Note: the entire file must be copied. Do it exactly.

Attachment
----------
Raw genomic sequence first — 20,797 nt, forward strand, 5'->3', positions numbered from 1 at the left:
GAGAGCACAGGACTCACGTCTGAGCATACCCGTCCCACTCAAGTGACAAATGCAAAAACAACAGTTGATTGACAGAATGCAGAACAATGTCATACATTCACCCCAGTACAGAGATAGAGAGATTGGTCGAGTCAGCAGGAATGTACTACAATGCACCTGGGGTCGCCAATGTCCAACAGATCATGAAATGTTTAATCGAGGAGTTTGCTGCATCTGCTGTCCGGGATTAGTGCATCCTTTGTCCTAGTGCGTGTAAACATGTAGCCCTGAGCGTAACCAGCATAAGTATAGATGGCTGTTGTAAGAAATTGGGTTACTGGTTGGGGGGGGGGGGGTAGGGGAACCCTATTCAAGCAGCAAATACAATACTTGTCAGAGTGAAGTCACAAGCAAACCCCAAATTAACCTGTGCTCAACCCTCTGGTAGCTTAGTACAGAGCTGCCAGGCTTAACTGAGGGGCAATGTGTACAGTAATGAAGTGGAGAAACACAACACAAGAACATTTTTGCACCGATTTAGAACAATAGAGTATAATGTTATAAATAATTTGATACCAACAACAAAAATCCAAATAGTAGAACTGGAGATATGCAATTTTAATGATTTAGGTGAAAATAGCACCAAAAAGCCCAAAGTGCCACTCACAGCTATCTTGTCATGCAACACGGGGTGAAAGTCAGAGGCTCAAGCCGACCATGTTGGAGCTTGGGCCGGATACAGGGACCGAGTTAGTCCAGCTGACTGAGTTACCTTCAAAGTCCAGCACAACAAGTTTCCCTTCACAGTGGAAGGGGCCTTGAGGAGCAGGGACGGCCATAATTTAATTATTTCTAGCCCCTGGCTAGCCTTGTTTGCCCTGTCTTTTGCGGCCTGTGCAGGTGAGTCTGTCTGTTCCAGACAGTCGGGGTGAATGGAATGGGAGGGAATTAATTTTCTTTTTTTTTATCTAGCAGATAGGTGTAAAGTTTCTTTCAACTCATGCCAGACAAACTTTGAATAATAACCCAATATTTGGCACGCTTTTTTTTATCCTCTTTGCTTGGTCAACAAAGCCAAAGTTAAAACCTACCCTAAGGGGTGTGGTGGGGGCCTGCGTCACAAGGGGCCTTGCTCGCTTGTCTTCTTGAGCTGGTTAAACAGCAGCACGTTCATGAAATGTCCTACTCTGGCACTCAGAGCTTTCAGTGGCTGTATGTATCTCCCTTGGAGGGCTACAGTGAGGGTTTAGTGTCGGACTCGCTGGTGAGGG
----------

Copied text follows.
Raw genomic sequence first — 20,797 nt, forward strand, 5'->3', positions numbered from 1 at the left:
GAGAGCACAGGACTCACGTCTGAGCATACCCGTCCCACTCAAGTGACAAATGCAAAAACAACAGTTGATTGACAGAATGCAGAACAATGTCATACATTCACCCCAGTACAGAGATAGAGAGATTGGTCGAGTCAGCAGGAATGTACTACAATGCACCTGGGGTCGCCAATGTCCAACAGATCATGAAATGTTTAATCGAGGAGTTTGCTGCATCTGCTGTCCGGGATTAGTGCATCCTTTGTCCTAGTGCGTGTAAACATGTAGCCCTGAGCGTAACCAGCATAAGTATAGATGGCTGTTGTAAGAAATTGGGTTACTGGTTGGGGGGGGGGGGGTAGGGGAACCCTATTCAAGCAGCAAATACAATACTTGTCAGAGTGAAGTCACAAGCAAACCCCAAATTAACCTGTGCTCAACCCTCTGGTAGCTTAGTACAGAGCTGCCAGGCTTAACTGAGGGGCAATGTGTACAGTAATGAAGTGGAGAAACACAACACAAGAACATTTTTGCACCGATTTAGAACAATAGAGTATAATGTTATAAATAATTTGATACCAACAACAAAAATCCAAATAGTAGAACTGGAGATATGCAATTTTAATGATTTAGGTGAAAATAGCACCAAAAAGCCCAAAGTGCCACTCACAGCTATCTTGTCATGCAACACGGGGTGAAAGTCAGAGGCTCAAGCCGACCATGTTGGAGCTTGGGCCGGATACAGGGACCGAGTTAGTCCAGCTGACTGAGTTACCTTCAAAGTCCAGCACAACAAGTTTCCCTTCACAGTGGAAGGGGCCTTGAGGAGCAGGGACGGCCATAATTTAATTATTTCTAGCCCCTGGCTAGCCTTGTTTGCCCTGTCTTTTGCGGCCTGTGCAGGTGAGTCTGTCTGTTCCAGACAGTCGGGGTGAATGGAATGGGAGGGAATTAATTTTCTTTTTTTTTATCTAGCAGATAGGTGTAAAGTTTCTTTCAACTCATGCCAGACAAACTTTGAATAATAACCCAATATTTGGCACGCTTTTTTTTATCCTCTTTGCTTGGTCAACAAAGCCAAAGTTAAAACCTACCCTAAGGGGTGTGGTGGGGGCCTGCGTCACAAGGGGCCTTGCTCGCTTGTCTTCTTGAGCTGGTTAAACAGCAGCACGTTCATGAAATGTCCTACTCTGGCACTCAGAGCTTTCAGTGGCTGTATGTATCTCCCTTGGAGGGCTACAGTGAGGGTTTAGTGTCGGACTCGCTGGTGAGGG